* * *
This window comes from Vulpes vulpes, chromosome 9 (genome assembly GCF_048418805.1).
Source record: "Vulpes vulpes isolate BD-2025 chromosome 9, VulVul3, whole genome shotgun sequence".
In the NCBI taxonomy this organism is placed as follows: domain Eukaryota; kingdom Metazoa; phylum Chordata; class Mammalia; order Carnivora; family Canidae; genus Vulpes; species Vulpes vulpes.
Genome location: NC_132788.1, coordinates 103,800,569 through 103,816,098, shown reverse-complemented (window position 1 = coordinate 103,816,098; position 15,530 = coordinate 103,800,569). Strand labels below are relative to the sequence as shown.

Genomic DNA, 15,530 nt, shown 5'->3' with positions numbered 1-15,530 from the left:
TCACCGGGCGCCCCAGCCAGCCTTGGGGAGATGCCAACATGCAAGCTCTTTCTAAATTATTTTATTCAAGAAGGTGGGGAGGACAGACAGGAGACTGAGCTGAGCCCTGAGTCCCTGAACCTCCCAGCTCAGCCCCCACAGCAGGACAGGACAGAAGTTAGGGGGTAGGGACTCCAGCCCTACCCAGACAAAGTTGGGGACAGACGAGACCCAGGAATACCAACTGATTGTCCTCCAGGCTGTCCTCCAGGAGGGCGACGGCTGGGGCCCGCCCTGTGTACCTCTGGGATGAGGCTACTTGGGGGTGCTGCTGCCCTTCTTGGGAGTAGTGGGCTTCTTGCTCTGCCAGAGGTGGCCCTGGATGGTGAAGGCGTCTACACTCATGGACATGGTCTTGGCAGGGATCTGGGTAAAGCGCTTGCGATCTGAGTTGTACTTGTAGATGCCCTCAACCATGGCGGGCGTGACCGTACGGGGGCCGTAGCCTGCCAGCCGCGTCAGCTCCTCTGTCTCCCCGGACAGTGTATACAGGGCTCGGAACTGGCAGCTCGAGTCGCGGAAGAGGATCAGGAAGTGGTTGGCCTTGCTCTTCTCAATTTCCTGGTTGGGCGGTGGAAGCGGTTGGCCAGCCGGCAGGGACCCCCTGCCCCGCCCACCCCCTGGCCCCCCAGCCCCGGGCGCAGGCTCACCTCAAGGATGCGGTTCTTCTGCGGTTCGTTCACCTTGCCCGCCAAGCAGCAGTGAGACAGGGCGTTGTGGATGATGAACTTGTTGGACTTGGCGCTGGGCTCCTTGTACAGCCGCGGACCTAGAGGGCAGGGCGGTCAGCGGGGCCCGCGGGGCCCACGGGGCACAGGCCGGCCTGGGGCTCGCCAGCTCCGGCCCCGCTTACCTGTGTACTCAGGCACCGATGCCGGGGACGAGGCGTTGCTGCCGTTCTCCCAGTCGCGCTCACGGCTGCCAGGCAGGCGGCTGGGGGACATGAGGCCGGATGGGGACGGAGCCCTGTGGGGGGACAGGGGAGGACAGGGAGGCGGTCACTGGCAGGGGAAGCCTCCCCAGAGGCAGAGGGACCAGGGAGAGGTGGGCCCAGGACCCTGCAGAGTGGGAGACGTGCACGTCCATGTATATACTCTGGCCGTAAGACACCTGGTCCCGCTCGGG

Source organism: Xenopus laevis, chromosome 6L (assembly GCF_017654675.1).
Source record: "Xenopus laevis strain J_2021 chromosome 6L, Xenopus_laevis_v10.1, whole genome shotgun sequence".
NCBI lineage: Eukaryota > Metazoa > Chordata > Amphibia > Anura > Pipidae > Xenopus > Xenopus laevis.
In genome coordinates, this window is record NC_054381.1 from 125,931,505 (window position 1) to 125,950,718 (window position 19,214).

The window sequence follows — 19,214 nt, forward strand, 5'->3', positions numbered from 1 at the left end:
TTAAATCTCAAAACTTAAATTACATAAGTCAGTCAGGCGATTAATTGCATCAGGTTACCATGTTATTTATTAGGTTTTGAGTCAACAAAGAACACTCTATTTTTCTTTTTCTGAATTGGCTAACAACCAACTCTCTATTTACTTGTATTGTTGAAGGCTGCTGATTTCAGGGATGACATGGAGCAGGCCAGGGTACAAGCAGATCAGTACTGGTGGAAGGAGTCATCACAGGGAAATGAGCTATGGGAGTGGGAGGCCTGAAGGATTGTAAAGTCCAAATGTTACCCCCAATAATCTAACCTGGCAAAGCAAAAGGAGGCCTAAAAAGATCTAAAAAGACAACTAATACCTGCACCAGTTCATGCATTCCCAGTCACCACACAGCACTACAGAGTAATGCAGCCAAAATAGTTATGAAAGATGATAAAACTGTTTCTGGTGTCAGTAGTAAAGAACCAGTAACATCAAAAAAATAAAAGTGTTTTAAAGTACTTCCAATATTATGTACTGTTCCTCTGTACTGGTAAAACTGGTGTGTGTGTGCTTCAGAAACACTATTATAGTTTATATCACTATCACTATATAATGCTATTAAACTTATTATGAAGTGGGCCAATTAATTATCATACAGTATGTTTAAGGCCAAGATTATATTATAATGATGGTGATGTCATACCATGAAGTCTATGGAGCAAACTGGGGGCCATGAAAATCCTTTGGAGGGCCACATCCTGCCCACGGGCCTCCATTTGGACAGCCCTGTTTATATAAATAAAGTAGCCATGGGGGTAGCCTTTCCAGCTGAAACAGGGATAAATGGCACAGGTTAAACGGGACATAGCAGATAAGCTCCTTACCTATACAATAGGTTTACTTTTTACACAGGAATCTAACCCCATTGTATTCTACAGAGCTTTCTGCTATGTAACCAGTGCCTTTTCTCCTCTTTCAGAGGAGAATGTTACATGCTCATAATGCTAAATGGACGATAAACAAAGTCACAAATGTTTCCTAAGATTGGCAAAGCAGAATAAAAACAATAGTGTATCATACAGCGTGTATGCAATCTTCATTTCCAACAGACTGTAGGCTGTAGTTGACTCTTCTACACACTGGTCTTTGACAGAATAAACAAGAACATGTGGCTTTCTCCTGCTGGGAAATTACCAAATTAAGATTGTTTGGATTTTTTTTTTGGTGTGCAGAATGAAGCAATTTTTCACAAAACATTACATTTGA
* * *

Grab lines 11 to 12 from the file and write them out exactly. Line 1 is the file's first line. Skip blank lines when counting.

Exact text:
The window sequence follows — 19,214 nt, forward strand, 5'->3', positions numbered from 1 at the left end:
TTAAATCTCAAAACTTAAATTACATAAGTCAGTCAGGCGATTAATTGCATCAGGTTACCATGTTATTTATTAGGTTTTGAGTCAACAAAGAACACTCTATTTTTCTTTTTCTGAATTGGCTAACAACCAACTCTCTATTTACTTGTATTGTTGAAGGCTGCTGATTTCAGGGATGACATGGAGCAGGCCAGGGTACAAGCAGATCAGTACTGGTGGAAGGAGTCATCACAGGGAAATGAGCTATGGGAGTGGGAGGCCTGAAGGATTGTAAAGTCCAAATGTTACCCCCAATAATCTAACCTGGCAAAGCAAAAGGAGGCCTAAAAAGATCTAAAAAGACAACTAATACCTGCACCAGTTCATGCATTCCCAGTCACCACACAGCACTACAGAGTAATGCAGCCAAAATAGTTATGAAAGATGATAAAACTGTTTCTGGTGTCAGTAGTAAAGAACCAGTAACATCAAAAAAATAAAAGTGTTTTAAAGTACTTCCAATATTATGTACTGTTCCTCTGTACTGGTAAAACTGGTGTGTGTGTGCTTCAGAAACACTATTATAGTTTATATCACTATCACTATATAATGCTATTAAACTTATTATGAAGTGGGCCAATTAATTATCATACAGTATGTTTAAGGCCAAGATTATATTATAATGATGGTGATGTCATACCATGAAGTCTATGGAGCAAACTGGGGGCCATGAAAATCCTTTGGAGGGCCACATCCTGCCCACGGGCCTCCATTTGGACAGCCCTGTTTATATAAATAAAGTAGCCATGGGGGTAGCCTTTCCAGCTGAAACAGGGATAAATGGCACAGGTTAAACGGGACATAGCAGATAAGCTCCTTACCTATACAATAGGTTTACTTTTTACACAGGAATCTAACCCCATTGTATTCTACAGAGCTTTCTGCTATGTAACCAGTGCCTTTTCTCCTCTTTCAGAGGAGAATGTTACATGCTCATAATGCTAAATGGACGATAAACAAAGTCACAAATGTTTCCTAAGATTGGCAAAGCAGAATAAAAACAATAGTGTATCATACAGCGTGTATGCAATCTTCATTTCCAACAGACTGTAGGCTGTAGTTGACTCTTCTACACACTGGTCTTTGACAGAATAAACAAGAACATGTGGCTTTCTCCTGCTGGGAAATTACCAAATTAAGATTGTTTGGATTTTTTTTTTGGTGTGCAGAATGAAGCAATTTTTCACAAAACATTACATTTGA